Startup 2tor Rides Surge In Online Education

From 2009 to 2010, the number of students enrolled in at least one online course rose 10% to 6.1 million, according to the Sloan Consortium Survey of Online Learning. This steady increase in demand for virtual learning has greatly expanded the market for companies like 2tor, Inc., an educational tech company based out of New York. 2tor has most notably partnered with schools such as the University of Southern California, Georgetown University, and the University of North Carolina to provide online postgraduate degree programs in popular fields such as education, nursing, and business. 2tor is in charge of both administering and marketing these programs which have risen greatly in popularity, even directly competing with on-campus programs of study.

2tor has also received a good deal of news coverage for its status at the highest funded online education startup to date, raising $65 million since its first round of funding in the spring of 2009. With the vision of transforming higher education by implementing high-quality online programs, founder and CEO of 2tor, John Katzman, first approached contacts at the University of Southern California in 2008 about developing distance learning graduate programs. Eventually, Katzman moved forward and launched 2tor with Jeremy Johnson, an accomplished technology entrepreneur, as his Chief Marketing Officer and former CEO of Hooked on Phonics, Chip Paucek, as his Chief Operating Officer. Now, the company has also developed partnerships with Georgetown to create an online Master of Science in Nursing and an MBA program at UNC’s Kenan-Flagler Business School.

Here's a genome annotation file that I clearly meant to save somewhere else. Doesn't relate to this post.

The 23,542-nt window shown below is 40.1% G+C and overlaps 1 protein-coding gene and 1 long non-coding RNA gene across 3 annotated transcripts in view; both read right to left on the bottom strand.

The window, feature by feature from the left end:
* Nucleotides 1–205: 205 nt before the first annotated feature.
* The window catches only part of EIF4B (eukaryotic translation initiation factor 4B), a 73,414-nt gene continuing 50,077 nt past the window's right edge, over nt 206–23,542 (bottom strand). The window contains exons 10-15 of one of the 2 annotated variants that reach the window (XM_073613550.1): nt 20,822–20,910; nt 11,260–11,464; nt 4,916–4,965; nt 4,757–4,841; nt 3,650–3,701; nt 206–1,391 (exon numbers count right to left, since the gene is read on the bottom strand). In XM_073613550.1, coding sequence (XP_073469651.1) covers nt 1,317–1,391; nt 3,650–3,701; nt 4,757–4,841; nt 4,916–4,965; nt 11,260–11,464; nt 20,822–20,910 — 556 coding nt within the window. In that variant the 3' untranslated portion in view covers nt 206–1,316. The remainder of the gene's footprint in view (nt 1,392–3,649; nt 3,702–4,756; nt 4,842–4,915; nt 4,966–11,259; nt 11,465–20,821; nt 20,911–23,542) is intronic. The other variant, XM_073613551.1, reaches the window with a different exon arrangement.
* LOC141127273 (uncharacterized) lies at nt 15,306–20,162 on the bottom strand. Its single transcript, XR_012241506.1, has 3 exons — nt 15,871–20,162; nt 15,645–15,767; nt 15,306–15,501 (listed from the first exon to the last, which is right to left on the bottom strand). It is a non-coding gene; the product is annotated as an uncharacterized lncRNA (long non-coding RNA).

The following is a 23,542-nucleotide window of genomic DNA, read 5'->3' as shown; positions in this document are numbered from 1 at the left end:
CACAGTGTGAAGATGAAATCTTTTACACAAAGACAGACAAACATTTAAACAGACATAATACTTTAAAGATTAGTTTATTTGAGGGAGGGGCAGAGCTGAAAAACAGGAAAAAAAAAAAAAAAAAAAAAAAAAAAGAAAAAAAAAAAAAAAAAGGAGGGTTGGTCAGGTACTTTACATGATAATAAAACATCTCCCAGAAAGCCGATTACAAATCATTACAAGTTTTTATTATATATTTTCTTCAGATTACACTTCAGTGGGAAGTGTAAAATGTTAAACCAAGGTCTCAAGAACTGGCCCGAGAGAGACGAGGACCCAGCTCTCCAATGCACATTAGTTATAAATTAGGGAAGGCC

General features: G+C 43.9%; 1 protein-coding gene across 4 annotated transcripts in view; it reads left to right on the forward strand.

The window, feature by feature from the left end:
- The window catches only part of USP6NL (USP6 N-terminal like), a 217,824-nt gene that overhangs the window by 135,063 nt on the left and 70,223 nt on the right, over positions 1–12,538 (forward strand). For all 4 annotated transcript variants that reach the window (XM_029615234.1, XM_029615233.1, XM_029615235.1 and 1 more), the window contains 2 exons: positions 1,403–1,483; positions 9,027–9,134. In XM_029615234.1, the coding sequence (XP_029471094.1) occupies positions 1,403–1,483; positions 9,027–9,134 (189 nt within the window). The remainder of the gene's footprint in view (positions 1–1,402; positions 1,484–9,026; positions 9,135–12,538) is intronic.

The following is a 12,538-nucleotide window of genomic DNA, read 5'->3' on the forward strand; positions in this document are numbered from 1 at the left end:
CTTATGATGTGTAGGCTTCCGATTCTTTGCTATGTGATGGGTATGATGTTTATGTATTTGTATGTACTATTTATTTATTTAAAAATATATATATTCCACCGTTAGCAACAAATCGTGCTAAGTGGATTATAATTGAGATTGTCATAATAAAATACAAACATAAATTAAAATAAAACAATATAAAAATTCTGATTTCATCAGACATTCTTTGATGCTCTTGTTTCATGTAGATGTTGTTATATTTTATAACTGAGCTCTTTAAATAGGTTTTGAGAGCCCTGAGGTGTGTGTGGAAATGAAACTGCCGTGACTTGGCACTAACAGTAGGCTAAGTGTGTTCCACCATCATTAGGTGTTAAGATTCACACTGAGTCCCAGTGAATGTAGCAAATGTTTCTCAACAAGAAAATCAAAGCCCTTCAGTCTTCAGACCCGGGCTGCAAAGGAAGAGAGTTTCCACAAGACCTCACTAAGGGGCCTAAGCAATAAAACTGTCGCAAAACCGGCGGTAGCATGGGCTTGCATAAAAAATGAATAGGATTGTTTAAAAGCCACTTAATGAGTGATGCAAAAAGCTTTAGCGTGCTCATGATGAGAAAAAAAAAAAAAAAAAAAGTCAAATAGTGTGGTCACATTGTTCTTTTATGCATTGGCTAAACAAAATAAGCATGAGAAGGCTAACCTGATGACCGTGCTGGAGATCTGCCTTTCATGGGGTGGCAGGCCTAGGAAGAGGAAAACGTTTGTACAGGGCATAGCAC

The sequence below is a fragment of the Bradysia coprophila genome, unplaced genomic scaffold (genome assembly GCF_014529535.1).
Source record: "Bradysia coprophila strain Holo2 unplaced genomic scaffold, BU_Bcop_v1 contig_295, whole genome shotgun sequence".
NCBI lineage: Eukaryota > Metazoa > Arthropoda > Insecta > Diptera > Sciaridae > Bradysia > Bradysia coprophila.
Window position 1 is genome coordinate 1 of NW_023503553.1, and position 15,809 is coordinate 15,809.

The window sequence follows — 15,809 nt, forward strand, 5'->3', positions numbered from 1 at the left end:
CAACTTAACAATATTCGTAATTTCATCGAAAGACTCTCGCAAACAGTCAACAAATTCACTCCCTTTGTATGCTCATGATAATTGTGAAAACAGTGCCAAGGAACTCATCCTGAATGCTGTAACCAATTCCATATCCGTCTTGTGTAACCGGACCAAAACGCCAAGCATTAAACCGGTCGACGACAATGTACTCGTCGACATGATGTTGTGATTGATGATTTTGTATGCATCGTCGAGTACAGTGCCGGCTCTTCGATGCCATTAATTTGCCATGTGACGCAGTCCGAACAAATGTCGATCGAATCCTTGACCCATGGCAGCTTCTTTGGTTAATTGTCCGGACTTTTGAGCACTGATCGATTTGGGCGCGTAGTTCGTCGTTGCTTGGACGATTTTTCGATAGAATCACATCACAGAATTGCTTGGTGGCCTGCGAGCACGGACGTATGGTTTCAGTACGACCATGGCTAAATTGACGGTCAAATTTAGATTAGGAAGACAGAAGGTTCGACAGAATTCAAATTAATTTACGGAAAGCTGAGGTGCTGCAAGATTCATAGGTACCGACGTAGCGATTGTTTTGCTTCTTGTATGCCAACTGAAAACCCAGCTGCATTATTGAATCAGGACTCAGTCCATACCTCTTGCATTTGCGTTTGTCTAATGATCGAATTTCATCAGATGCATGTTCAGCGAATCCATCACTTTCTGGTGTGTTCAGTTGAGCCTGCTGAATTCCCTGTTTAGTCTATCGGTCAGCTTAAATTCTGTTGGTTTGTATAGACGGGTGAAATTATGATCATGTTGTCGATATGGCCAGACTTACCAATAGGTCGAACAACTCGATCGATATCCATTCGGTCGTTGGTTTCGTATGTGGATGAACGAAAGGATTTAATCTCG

While the prevalence of online education continues to rise steadily, Katzman believes, for the time being, 2tor remains unrivaled in terms of delivering high-quality programs which measure up to or exceed the outcomes of traditional educational models. 2tor seeks to achieve this success through adaptive learning platforms and outcome-based metrics, rather than input-based metrics which have long dictated educational funding.

With 10% growth in the demand for online education greatly outpacing the minimal 2% increase in enrollment for traditional programs, it is becoming more and more important for schools to adapt. In fact, two-thirds of for-profit schools reported that online education programs were essential to their long term success according to a survey by the Babson Survey Research Group and the College Board. With these trends in mind, Katzman predicts continued growth for 2tor as they create new programs and perfect existing ones. The company has plans to implement six more online programs in the next year, including an undergraduate program.

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